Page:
Great Power Interventions and the Future of Responsibility to Protect

12 september 2017

Hovhannes Nikoghosyan - PhD in Political Science, Visiting Lecturer at the Russian-Armenian University and Adjunct Lecturer at American University of Armenia

Resume: It may often seem that a whole epoch has passed since the Kosovo Commission’s oft-cited conclusion that the NATO intervention into Yugoslavia in 1999 was “illegal, but legitimate”.

Introduction

It may often seem that a whole epoch has passed since the Kosovo Commission’s oft-cited conclusion that the NATO intervention into Yugoslavia in 1999 was “illegal, but legitimate”. [1] In the past 17 years there have been multiple instances of great power military interventions of various scale and type, running in parallel to conceptual developments of the age-old “just war theory” [2] and humanitarian interventions doctrine - institutionalized in the form of “Responsibility to Protect”(R2P) concept since 2005.

We argued in ‘Global Problems for Global Governance’ Valdai Club report (2014) a few years ago that the birth of R2P concept “resulted in reconsideration of existing framework of international law and policy applicable to the prevention, punishment and prosecution of international crimes, such as genocide, crimes against humanity, war crimes and ethnic cleansing” [3] (R2P crimes) - thus becoming a most crucial system-defining feature in the current international system. Since 2005, the UNSC adopted around 60 resolutions and issued two dozens of Presidential Statements with reference to the R2P concept. Meanwhile, it is also true that great power politics since the end of the Cold War, and especially in the past decade, have created little certainty or predictability of military interventions, even in cases with mass atrocity crimes.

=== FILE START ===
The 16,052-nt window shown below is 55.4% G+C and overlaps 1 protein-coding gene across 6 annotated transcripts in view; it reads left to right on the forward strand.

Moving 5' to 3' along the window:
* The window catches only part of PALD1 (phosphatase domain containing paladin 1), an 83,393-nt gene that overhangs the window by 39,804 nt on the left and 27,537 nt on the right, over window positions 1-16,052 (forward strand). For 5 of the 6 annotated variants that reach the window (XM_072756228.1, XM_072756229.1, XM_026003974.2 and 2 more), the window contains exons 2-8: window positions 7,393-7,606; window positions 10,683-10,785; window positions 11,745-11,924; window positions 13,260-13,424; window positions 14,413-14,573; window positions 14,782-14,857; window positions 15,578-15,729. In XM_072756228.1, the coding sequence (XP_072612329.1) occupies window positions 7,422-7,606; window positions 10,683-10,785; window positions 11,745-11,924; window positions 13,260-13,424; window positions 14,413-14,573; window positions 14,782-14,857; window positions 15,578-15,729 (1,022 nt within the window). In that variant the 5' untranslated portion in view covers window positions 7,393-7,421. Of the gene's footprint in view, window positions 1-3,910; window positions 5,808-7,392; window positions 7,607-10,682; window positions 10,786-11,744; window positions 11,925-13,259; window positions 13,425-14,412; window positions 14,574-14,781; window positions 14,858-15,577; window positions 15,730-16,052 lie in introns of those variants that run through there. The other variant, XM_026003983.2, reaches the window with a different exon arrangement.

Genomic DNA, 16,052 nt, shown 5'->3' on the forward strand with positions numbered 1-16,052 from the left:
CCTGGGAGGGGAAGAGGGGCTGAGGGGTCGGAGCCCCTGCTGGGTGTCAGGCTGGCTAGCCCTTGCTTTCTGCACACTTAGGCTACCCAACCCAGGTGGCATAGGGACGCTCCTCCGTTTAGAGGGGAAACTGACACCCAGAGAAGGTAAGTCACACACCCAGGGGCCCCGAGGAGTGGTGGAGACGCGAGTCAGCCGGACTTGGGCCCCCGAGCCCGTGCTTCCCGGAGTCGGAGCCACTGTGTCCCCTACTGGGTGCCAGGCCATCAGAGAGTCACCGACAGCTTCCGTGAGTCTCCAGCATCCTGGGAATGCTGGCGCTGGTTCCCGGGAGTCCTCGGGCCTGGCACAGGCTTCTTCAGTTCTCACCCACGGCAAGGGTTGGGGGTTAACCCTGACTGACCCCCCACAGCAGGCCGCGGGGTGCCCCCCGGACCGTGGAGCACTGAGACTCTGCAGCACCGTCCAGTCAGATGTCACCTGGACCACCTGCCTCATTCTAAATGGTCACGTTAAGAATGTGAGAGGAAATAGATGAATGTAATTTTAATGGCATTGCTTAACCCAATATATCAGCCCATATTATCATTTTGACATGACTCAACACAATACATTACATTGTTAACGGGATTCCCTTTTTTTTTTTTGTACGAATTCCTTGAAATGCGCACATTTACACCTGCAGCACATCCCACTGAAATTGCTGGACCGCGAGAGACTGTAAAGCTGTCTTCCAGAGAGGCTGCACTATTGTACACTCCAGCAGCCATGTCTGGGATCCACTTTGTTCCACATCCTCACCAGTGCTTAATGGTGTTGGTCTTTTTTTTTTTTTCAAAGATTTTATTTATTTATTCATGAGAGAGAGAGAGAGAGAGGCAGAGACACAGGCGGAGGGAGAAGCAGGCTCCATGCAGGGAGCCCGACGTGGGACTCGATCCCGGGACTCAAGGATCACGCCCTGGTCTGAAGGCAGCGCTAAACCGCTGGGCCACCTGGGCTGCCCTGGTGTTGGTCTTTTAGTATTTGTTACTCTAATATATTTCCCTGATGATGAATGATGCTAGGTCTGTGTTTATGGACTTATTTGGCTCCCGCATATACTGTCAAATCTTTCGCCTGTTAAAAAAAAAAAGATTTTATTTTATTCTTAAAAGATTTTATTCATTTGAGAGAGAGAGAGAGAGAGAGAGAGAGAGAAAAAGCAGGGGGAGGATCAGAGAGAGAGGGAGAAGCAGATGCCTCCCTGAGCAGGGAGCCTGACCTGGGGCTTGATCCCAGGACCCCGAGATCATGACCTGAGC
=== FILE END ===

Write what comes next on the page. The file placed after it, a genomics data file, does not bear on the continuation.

The present report will volunteer to fill the gap of critical understanding of the evolution of great power interventions in the light of emergence and development of R2P as a political concept. To that end, we will build on previous research in the area of normative change [4] or legal evolution through various cases, [5] and will draw conclusions on the current state of this concept and attempt forecasting where this goes next amid the renewed geopolitical competition in the world stage.

Military Humanitarianism in the 1990s

The 1990s brought major shifts in the nature of international conflict. New conflicts were more of low-intensity and fragmented intra-state nature associated with state failure, which therefore triggered renewed attention to regime types and the democratic peace theory, [6] as well as “state sovereignty” vs “human rights” discourse. [7] These conflicts produced the fastest-growing category of war-affected populations - “orphans of conflict” [8] - and many other ills. International involvement in these has seen a number of forms and shapes, but little certainty or predictability: between humanitarian aid to those in need [9] and to military engagements aiming at regime change. Inadequate resources to stabilize and avert fragmentation badly affected levels of violence and resolution efforts alike. [10]